High-speed rail connecting all of the UK mainland by 2050 would put “rocket fuel in Britain’s economy”, a leading transport think tank has proposed.
The move would shrink a long-standing productivity gap with countries such as Germany, Italy and France, Greengauge 21 said.
It would also reduce an over-reliance on London by lowering journey times and allowing other cities to flourish, it added.
A new connection in the West Midlands would see HS2 trains speed to cities such as Bristol, Cardiff, Newcastle and Edinburgh, reducing the need for environmentally harmful cars, the group suggested.
HS2 is a planned high-speed rail network, with trains holding more than 1,000 commuters travelling up to 250 mph, from London to Birmingham and to Manchester and Leeds.
Services on the London-Birmingham phase of the £56 billion network are predicted to open from 2026.
Greengauge 21 director Jim Steer said: “Britain lacks a long-term national railway strategy beyond HS2.
“We need a plan to put rocket fuel into our economic productivity and today’s report sets out proposals to do so.
“It is vital for the future of the country that no region is left behind, and the national railway strategy needs to reach all parts of the country.”
The report, titled Beyond HS2, said boosting national productivity should be the guiding priority for re-designing the rail network.
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Key proposals include:
1. An upgraded fast route from Birmingham to Bristol Parkway carrying HS2 trains, continuing to the South West and South Wales.
2. A major upgrade to the East Coast mainline for the first time since the 1980s.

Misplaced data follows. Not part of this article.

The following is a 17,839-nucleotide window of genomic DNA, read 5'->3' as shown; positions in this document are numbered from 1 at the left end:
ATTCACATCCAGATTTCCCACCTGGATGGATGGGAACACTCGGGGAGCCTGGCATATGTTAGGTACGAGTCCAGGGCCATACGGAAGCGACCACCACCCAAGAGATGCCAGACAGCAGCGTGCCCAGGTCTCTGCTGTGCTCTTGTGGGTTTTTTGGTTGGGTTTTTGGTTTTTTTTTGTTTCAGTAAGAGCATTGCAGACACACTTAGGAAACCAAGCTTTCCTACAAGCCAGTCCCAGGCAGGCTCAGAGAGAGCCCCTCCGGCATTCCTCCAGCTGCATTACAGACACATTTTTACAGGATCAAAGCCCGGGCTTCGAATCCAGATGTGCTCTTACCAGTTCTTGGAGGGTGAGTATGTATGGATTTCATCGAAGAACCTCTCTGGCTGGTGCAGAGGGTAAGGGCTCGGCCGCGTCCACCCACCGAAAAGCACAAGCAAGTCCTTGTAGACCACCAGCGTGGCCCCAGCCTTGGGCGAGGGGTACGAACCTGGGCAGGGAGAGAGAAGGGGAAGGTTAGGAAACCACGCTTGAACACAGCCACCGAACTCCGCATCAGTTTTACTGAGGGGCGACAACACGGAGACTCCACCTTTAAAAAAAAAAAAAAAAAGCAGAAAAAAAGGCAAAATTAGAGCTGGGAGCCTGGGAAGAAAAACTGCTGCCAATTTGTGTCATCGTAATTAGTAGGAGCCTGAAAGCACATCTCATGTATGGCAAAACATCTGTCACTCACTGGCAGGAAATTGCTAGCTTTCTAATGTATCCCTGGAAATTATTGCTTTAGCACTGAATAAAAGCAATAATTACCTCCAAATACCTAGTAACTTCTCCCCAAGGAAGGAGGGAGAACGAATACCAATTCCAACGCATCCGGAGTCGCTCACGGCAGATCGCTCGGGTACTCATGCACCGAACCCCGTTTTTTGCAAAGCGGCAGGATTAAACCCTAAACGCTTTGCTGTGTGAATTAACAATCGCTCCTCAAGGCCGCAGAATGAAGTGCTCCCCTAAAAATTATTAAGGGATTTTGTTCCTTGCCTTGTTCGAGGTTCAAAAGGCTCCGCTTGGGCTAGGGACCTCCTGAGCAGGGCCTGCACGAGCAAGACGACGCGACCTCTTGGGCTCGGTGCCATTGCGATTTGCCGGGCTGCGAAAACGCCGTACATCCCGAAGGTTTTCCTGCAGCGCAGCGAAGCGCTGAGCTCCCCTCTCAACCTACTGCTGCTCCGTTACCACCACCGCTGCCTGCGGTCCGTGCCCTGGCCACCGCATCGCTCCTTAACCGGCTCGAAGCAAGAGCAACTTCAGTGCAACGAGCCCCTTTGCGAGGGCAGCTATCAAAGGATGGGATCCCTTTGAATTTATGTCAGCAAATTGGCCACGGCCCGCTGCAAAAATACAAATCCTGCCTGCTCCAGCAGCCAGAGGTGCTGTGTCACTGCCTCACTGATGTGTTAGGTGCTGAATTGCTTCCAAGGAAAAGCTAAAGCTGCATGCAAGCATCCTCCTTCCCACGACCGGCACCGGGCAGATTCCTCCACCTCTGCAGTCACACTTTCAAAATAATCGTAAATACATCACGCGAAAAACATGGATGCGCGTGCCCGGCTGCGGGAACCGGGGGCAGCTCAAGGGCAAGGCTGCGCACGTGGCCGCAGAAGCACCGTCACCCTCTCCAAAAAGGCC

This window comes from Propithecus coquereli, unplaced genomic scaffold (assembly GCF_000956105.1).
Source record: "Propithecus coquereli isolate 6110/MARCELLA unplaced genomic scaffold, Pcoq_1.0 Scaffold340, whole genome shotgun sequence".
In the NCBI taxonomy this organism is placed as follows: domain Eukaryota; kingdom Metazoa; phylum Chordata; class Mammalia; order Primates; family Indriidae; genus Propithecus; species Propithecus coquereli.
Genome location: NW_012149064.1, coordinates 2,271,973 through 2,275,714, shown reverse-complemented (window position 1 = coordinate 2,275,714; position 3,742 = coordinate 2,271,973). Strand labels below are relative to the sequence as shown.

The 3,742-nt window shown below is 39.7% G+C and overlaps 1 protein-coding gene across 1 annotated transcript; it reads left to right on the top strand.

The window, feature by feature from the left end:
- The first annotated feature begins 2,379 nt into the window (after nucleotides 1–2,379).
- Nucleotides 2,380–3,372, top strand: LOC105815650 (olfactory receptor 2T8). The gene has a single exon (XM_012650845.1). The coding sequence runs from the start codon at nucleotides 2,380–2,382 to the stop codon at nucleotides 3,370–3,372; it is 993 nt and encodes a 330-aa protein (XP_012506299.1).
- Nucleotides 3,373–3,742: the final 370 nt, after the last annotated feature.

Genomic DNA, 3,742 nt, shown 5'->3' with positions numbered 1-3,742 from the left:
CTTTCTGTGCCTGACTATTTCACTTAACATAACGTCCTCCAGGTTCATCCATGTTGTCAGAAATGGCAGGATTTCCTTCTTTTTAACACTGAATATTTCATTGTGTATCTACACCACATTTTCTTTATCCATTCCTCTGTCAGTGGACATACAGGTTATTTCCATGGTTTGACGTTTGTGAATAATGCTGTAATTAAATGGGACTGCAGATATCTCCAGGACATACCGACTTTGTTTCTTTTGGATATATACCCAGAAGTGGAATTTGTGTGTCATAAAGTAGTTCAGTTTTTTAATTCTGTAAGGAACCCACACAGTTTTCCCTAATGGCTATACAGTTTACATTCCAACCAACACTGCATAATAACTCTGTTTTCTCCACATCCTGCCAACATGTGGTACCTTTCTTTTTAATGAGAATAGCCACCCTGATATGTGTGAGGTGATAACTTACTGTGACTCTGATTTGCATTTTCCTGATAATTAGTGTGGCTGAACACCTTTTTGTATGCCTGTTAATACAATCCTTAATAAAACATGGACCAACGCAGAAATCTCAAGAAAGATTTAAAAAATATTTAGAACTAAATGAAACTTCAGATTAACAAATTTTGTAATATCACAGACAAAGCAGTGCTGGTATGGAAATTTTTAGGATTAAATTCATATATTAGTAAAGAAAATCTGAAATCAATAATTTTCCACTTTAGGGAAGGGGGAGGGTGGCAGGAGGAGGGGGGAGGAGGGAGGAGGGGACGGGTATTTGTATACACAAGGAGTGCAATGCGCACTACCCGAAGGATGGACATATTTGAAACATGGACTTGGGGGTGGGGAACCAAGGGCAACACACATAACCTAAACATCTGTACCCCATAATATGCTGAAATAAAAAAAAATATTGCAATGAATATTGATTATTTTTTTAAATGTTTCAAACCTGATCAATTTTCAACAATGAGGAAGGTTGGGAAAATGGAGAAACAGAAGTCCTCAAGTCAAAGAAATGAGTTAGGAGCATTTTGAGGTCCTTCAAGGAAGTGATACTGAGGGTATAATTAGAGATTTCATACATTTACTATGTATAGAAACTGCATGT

3. New high speed lines in Scotland, achieving a three-hour 15-minute journey time between Edinburgh and London.
4. New lines in East Essex and Anglia, alleviating the West Anglia and Great Eastern Mainlines, both of which are at capacity.
5. Bringing Liverpool, Manchester, Leeds, Bradford, Sheffield, Newcastle and Hull together with new connections to form “an effective and powerful economic unit”.
Mr Steer added: “Fundamentally, we need to completely re-orientate the railway from a ‘hub-and-spoke’ centred on London to a fully national network.”
Workers employed in the UK have lower productivity levels than their continental counterparts, the group said.
It is 10.5 per cent lower than Italy, 22.8 per cent lower than France and 26.2 per cent lower than Germany, it said, based on a current price GDP per hour worked basis.
A DfT spokeswoman said: “This Government has an ambitious and clear strategy for the future of our rail network.
“HS2 will provide the backbone of our railway system, improving connections between our major cities, boosting productivity, delivering better journeys for passengers and driving economic growth across the country.
“With Crossrail nearing completion and plans progressing on Northern Powerhouse Rail, we are ensuring the whole country has the connections it needs.
“Whilst we may not agree with all recommendations in this report, it is an important contribution to the debate and underlines the need for HS2, delivering the rail network this country needs for the future.”